Woe! It’s Wednesday: What I Learned From SATC


I never watched Sex & The City when it was on HBO. For several reasons, the main two being that we weren’t HBO subscribers and also because good Christian women didn’t watch that show.


Kim Cattrall, Sarah Jessica Parker, Kristin Davis and Cynthia Nixon at event of Sex and the City

But when the first movie came out, it got pretty good reviews and it was said that a person who’d never seen the show could get up to speed and enjoy it. So I went and I did.

Then movie 2 came out. Eh.

But then I got curious about the series. If I saw an episode on a non-HBO network like TNT, E!, or Style I’d sit and watch it. These networks have cleaned it up. Words and phrases are bleeped. Everyone’s dressed, pretty much. Some scenes are cut or edited.

I write contemporary women’s fiction, humorous romance mostly. I like to keep up on what’s current and popular, so a few months ago I decided to take the plunge and DVR the series. [I know the series is no longer either current or popular, but you know what I mean. I hope.]

I’ve seen most of the episodes now, though there are a few I’ve missed.

Something surprising happened along the way.

I’ve learned a few things.

I’ve learned that:

  • True friends stick together no matter what. That even if you get angry and say hateful things, your friends have to forgive you because they’re your friends. Example: Miranda to Carrie: “Wake up, Carrie. How many more times are you going to go through this? He’s bad for you. Every time you get near him you turn into this pathetic, needy insecure victim. And the thing that pisses me off the most is that you’re more than willing to go right back for more.” Ouch. Angry? Yep. True? Yep, again. It was a bump in their relationship, but Carrie forgave Miranda, even though she still didn’t believe her. And Miranda remained friends with Carrie even though she knew she’d have to pick Carrie up and help her when Big crushed her heart yet again.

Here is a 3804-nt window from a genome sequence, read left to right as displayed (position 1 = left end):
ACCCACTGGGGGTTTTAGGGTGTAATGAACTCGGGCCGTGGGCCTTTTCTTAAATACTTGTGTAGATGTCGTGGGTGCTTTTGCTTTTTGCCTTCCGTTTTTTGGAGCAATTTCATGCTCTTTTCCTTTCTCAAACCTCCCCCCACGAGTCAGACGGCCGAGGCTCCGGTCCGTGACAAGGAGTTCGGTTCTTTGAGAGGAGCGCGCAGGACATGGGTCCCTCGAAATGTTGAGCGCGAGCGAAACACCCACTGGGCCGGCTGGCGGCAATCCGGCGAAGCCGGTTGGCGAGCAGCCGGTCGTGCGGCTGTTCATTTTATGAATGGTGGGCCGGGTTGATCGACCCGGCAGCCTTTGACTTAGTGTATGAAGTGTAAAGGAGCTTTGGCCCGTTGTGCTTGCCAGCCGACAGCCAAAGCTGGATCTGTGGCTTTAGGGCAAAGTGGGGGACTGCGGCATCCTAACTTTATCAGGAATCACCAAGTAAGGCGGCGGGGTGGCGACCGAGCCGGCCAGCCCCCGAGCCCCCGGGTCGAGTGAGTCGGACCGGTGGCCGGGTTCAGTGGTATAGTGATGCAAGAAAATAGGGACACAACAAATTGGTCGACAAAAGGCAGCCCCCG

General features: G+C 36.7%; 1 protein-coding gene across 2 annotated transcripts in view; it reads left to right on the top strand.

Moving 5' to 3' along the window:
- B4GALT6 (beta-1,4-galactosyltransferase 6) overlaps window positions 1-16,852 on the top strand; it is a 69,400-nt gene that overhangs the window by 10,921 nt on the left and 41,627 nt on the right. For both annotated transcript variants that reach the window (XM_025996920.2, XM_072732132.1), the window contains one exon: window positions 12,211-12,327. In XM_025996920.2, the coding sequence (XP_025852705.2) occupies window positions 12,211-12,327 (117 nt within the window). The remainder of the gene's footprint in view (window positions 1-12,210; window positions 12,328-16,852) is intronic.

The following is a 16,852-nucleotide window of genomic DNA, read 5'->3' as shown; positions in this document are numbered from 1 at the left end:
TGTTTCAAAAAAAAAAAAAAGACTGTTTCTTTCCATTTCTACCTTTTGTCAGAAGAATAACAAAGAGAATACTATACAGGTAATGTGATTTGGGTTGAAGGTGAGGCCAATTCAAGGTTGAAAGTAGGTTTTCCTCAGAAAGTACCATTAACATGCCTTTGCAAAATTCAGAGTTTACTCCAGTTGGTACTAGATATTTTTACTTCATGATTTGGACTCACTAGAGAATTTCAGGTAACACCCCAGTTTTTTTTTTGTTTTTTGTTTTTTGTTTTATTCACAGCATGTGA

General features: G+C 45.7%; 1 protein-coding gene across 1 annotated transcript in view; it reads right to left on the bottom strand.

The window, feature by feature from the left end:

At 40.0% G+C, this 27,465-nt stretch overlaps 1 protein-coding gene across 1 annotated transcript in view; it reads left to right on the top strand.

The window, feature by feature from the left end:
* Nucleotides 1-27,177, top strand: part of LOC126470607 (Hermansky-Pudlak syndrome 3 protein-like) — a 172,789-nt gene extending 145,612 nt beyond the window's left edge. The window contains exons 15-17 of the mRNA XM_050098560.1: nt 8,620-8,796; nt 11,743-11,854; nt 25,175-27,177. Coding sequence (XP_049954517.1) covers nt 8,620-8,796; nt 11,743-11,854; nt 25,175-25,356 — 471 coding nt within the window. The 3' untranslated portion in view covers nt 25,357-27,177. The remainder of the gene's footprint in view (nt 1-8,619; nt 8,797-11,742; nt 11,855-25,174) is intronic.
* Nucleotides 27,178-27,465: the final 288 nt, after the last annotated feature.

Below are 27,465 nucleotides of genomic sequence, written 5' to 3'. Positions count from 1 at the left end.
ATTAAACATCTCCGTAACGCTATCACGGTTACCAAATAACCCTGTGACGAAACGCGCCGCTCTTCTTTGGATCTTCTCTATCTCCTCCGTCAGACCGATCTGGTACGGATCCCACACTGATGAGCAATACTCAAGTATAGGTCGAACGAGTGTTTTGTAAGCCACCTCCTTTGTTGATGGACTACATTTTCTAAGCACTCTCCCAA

• You don’t need masks when you’re with true friends. They love the real you. Even the real you who is judgmental and critical and overly sensitive. Carrie: “I revealed too much too soon. I was emotionally slutty.”
  • That when something good (or bad) happens to a friend, you have to get over yourself and rejoice (or cry) with them. Example: Charlotte, broken-hearted about her infertility to pregnant Miranda who almost had a abortion: “We’re going to be aunts!” The joy mingled with grief on Charlotte’s face will break your own heart.
  • There’s wisdom to be found even in a show about shoes, sex, and shopping: Carrie: “ … the most exciting, challenging and significant relationship of all is the one you have with yourself. And if you can find someone to love the you you love, well, that's just fabulous.”

Who’d a thunk it?

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